Boy seriously injured in Caledonia tornado

November 24, 2010 4:48:31 AM PST
The National Weather Service has confirmed a tornado touched down Monday in the small northern Illinois towns of Loves Park and Caledonia.

Experts say it was an EF2 tornado with winds of 135 miles an hour.

Some residents said they heard howling winds just moments before homes and barns were crumbled and trees were snapped in half.

The winds bent power lines and left debris scattered across fields. Approximately 42,000 ComEd customers were without power at the height of the storm.

In addition, several children were injured when their school bus was blown over by the tornado. Nine-year-old Michael Wood was one of the five children on the bus.

"I thought I was going to die from it," said Michael.

Michael is recovering at home and talking about the tornado that he says nearly took his life.

"The bus went in the air, and then I got knocked out. And then I woke up with blood all over my face, and my head was bleeding," Michael told ABC 7's Eric Horng.

On Monday, law enforcement and Rockford school officials said no one on board the bus, including the driver, was seriously hurt. But Michael's mother says her son fractured his vertebrae and is scheduled to see a neurologist next week.

"They were doing a CAT scan of his back, and they said major, major, major injuries to him, not minor, major," said Donna Wood, mother.

Across hard-hit Caledonia, Ill., ComEd crews scrambled to restore power Tuesday as the community's loss began to sink in.

"Lot of memories. Been here 30 years," said tornado victim Penny Kolb through tears.

Tim Collins has lived in the town since he was five. His home, which he rehabbed with his father, is the only one he has ever really known.

"Reminds me of my dad a lot," said Collins.

Several residents in Caledonia will not have homes this Thanksgiving, but they say they are thankful everyone survived. Most residents of the town with about six streets were still without power late Tuesday morning.

Some of them were assessing the damage and cleaning up in bitterly cold weather.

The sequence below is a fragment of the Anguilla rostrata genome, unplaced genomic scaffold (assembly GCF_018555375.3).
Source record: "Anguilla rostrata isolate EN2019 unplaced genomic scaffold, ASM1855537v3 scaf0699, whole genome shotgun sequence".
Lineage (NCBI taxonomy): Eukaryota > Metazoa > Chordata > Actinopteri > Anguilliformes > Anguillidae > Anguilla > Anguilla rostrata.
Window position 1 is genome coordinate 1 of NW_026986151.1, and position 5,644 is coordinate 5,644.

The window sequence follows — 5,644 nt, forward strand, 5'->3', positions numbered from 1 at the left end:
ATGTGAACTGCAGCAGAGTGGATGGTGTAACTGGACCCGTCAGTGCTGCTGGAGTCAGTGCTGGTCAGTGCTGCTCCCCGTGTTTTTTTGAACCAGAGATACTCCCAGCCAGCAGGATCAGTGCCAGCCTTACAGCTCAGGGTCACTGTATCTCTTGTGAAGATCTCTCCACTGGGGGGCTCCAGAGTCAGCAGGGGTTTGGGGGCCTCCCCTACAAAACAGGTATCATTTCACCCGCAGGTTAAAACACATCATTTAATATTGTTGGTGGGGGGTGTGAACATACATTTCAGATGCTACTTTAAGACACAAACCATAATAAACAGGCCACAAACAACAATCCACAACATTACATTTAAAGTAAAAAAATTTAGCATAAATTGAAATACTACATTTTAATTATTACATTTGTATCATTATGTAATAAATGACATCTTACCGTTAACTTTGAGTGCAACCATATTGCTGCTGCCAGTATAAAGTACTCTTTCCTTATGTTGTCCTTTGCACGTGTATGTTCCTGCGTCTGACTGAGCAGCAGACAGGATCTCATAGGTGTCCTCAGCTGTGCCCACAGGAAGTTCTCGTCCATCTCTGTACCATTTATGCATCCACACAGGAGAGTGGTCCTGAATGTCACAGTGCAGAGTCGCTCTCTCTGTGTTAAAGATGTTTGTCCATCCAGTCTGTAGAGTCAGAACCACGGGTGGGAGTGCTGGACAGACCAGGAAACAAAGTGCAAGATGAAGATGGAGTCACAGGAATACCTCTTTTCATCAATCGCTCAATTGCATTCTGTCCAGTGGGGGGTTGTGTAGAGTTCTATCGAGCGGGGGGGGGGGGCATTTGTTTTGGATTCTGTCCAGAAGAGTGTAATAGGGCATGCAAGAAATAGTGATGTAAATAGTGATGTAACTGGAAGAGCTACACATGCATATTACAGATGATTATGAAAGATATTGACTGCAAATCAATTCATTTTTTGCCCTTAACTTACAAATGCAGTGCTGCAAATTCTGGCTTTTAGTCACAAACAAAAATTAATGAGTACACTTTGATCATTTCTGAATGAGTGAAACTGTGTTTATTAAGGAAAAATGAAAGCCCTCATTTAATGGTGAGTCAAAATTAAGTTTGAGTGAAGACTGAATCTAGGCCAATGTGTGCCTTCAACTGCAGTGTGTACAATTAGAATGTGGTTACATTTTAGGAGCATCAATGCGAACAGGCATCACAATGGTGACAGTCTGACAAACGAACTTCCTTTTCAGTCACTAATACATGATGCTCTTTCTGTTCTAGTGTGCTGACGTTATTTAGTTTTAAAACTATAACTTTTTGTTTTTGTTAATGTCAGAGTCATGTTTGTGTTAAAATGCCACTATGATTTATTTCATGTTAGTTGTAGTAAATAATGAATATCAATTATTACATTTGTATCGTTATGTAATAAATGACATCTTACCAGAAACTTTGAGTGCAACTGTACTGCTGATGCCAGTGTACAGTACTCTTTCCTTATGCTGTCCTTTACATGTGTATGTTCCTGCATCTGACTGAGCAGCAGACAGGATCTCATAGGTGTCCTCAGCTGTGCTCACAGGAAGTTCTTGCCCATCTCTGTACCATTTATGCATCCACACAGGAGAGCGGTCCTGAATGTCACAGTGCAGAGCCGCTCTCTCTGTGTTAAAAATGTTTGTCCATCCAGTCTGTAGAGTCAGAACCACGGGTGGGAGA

Caledonia, Ill., located 15 miles northeast of Rockford, is home to approximately 200 residents and 50 houses. Many of the homes were mangled in the storm.

Resident Mike Coil and his friends were using chain saws Tuesday to chop up the tree that was laying on his home of 11 years, which was cut in two during the storm.

"Over half the house is gone. You go inside, the only rooms left [are] the kitchen and dining room and maybe two of the upstairs bedrooms. We can't get upstairs. Everything else is pretty well caved in. The basement is caved in on this side. So, I'm sure it'll have to be a whole, brand new house," Coil told ABC7 Chicago.

Coil says he can only think about getting through Tuesday and this week. He, his wife, and their kids are staying with friends and family, but after that, he says he is not sure what's next.

"It's hard to talk about it, but we had a lot of sweat-- we've redone the whole house in the last five or six years," he said.

Caledonia resident Howard Yakey says he lost everything in his shed, including his pick-up truck when part of a grain elevator slammed on top of it.

"I was out in the country working, and I was talking to my wife when all of a sudden she shouted, 'I got to go to the basement. The door just blew off the house,'" Yakey said.

Boone County sheriff's officers were not letting the general public into the town for safety reasons Tuesday, but they escorted ABC 7 through the tattered streets.

The garage holding the village equipment collapsed, and power lines were down around town. Emergency management officials say four homes are unlivable. Some area schools were closed Tuesday because of safety concerns around the area. Those buildings, however, was not affected.

The drastic weather change, from 65 to about 25 degrees, also made clean-up efforts more challenging.

Boone County officials say it will be a long recovery process, especially because another tornado hit an area nearby recently.

"We're a rural community. So, a lot of our economy is based on farming. When tornadoes come through like the one two years ago in January came through, a lot of the farms, a lot of the equipment and stuff was hit. Same thing happened this time," said Sandra Rogers, emergency management coordinator for Boone County.

Emergency management officials say it could be at least another day before power is restored to many of the homes.

The twister damaged some important buildings, including the post office, fire department, elementary school and a church. In addition, at least half a dozen homes and businesses are a total loss.


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